Hidradenitis suppurativa patients have suffered enough—a new wave of targeted medicines, hopefully at some point, will enter the market. Perhaps a new disruptive therapy is on the horizon? A Cambridge, MA-based biotechnology venture is advancing the field of protein degradation, accessing the body’s innate protein recycling machinery to degrade dysregulated, disease-causing proteins. Powered by Kymera Therapeutics’ Pegasus™, a game-changing integrated degradation platform, the company recently demonstrated that oral dosing of its IRAK4 degraders completely suppressed IRAK4 protein expression in skin and immune cells and inhibited cutaneous inflammation. According to the company, the data supports the development of its degraders for chronic inflammatory and autoimmune diseases, including the company’s first named inflammation/immunology disease indication—hidradenitis suppurativa (HS).
TrialSite News, in keeping with its mission to break down the complex and simplify clinical research, provides a basic question and answer breakdown below.
What is the Pegasus Platform & its Connection to Protein Degradation?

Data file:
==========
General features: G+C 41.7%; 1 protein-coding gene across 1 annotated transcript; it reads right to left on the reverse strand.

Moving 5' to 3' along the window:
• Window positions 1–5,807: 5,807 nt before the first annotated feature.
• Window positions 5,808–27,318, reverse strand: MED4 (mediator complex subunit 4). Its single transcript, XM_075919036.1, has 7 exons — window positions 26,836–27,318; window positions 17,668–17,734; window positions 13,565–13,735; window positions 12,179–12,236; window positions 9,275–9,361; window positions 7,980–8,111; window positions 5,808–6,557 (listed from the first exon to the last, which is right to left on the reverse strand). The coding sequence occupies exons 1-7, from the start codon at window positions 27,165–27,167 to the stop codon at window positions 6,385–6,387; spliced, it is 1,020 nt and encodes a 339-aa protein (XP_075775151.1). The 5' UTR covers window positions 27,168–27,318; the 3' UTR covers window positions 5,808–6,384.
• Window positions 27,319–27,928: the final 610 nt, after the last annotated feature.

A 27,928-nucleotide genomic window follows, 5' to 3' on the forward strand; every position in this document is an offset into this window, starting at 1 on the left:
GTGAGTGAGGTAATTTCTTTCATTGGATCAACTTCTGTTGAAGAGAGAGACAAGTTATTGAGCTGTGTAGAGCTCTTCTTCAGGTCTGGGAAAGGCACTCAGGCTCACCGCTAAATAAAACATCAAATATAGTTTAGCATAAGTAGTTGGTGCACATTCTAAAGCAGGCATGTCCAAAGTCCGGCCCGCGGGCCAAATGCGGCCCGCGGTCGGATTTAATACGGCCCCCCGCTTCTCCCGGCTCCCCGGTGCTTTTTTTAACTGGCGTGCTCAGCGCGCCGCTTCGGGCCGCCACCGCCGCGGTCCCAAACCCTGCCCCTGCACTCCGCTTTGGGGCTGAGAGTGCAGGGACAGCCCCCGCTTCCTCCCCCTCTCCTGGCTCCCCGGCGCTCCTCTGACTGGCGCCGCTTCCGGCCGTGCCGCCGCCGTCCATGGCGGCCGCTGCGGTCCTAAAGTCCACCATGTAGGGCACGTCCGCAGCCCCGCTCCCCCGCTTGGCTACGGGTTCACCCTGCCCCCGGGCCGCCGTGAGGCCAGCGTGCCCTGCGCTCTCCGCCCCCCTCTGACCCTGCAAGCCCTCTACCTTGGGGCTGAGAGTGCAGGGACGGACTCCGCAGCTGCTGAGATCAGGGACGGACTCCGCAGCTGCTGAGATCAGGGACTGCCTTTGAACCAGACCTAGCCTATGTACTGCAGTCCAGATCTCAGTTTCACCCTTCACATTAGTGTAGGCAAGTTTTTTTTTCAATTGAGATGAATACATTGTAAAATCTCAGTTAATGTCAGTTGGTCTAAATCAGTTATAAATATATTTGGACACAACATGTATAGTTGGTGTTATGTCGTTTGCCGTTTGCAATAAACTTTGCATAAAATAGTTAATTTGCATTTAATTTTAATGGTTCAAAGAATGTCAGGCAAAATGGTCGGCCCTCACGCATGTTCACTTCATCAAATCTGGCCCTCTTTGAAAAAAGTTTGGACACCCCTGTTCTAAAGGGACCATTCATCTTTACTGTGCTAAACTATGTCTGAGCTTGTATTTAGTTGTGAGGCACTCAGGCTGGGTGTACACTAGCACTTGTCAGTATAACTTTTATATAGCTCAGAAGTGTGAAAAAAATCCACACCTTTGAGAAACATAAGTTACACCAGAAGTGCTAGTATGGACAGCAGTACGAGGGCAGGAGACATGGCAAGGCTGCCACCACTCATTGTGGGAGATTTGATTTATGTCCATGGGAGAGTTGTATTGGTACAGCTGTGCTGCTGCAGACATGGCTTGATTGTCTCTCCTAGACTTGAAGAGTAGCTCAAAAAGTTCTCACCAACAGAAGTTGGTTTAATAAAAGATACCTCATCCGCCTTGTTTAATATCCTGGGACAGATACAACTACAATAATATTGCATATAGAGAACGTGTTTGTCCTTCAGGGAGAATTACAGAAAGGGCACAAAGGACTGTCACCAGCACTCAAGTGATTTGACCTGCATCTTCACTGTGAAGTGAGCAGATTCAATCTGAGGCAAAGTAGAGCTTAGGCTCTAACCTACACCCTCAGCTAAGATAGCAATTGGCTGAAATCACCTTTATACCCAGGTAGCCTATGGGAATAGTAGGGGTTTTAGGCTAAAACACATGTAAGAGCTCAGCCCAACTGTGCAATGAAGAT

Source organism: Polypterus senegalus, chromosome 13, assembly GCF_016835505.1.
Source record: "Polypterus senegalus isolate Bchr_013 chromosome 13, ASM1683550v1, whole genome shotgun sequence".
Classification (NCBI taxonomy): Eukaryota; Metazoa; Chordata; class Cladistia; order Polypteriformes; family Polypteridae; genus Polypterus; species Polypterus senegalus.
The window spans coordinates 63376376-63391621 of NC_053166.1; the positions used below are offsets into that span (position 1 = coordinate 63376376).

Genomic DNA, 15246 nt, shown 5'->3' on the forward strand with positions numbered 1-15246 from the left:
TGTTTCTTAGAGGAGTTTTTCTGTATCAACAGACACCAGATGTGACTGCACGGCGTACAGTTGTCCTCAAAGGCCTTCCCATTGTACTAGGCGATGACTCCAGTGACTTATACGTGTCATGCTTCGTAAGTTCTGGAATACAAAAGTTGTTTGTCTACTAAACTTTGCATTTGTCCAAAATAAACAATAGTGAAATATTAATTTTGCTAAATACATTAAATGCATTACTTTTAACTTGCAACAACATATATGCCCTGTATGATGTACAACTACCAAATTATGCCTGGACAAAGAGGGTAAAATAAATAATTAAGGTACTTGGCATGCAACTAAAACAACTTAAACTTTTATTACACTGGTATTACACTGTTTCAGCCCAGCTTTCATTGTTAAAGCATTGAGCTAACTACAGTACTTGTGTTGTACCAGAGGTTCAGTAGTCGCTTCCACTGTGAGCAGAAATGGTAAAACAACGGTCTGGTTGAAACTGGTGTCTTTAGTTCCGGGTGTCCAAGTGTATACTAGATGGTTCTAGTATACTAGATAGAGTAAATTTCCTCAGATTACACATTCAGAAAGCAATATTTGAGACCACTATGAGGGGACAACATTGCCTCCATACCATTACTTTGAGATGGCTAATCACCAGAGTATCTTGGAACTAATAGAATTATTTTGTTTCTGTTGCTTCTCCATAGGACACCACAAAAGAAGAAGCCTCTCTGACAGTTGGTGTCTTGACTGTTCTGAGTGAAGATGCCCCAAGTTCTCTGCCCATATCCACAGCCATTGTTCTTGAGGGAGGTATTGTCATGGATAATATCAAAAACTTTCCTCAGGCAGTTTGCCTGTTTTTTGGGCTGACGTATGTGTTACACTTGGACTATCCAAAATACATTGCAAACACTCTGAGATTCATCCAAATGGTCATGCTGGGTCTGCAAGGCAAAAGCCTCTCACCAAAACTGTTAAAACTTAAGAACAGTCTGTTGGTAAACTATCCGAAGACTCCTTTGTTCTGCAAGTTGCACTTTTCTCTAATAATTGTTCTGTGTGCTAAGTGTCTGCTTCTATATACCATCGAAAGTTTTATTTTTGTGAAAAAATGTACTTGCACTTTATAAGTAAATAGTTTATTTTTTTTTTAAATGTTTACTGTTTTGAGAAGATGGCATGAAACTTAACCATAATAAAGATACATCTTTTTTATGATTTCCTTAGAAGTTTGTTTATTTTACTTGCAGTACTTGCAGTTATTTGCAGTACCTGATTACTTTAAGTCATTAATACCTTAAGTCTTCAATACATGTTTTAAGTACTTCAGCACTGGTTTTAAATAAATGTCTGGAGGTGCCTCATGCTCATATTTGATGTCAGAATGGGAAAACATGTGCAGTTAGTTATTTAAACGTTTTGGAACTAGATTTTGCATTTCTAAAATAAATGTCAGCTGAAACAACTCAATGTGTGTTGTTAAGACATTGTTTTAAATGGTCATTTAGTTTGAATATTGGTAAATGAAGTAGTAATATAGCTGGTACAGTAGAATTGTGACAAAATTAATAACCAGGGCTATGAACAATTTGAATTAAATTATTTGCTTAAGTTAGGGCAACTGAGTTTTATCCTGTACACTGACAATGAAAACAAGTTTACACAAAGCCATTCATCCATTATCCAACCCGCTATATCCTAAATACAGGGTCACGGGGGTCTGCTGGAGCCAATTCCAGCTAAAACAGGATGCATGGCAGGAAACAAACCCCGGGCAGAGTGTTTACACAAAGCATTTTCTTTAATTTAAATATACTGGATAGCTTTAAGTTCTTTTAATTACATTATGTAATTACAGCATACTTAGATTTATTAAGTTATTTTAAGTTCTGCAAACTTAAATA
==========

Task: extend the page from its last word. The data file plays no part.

A powerful drug discovery engine, Kymera, focuses on the body’s natural mechanism known as “proteasomal degradation” for disposing of unwanted proteins. As they note on their website, during this process, ubiquitin, a small, regulatory molecule found in almost all human cells, attaches to a protein and signals the protein transport machinery to ferry it to the proteasome for degradation and disposal.
Targeting protein degradation, which harnesses this ubiquitin-proteasome machinery to completely remove disease-causing proteins, is viewed by many as the most promising new therapeutic modality since CRISPR gene editing and RNAi therapeutics. It involves designing small molecules with two active ends: one that binds to the target protein of interest and the other to the right E3 ubiquitin ligase.
Kymera takes a systematic and rational approach to designing these molecules using the Pegasus™ platform. By continually increasing the understanding of how protein degradation works, researchers can accelerate access to novel E3 ligase biology and binders, becoming more effective in identifying druggable targets likely to benefit from therapeutic intervention and hence discover and develop potent and specific drugs in a disease agnostic manner.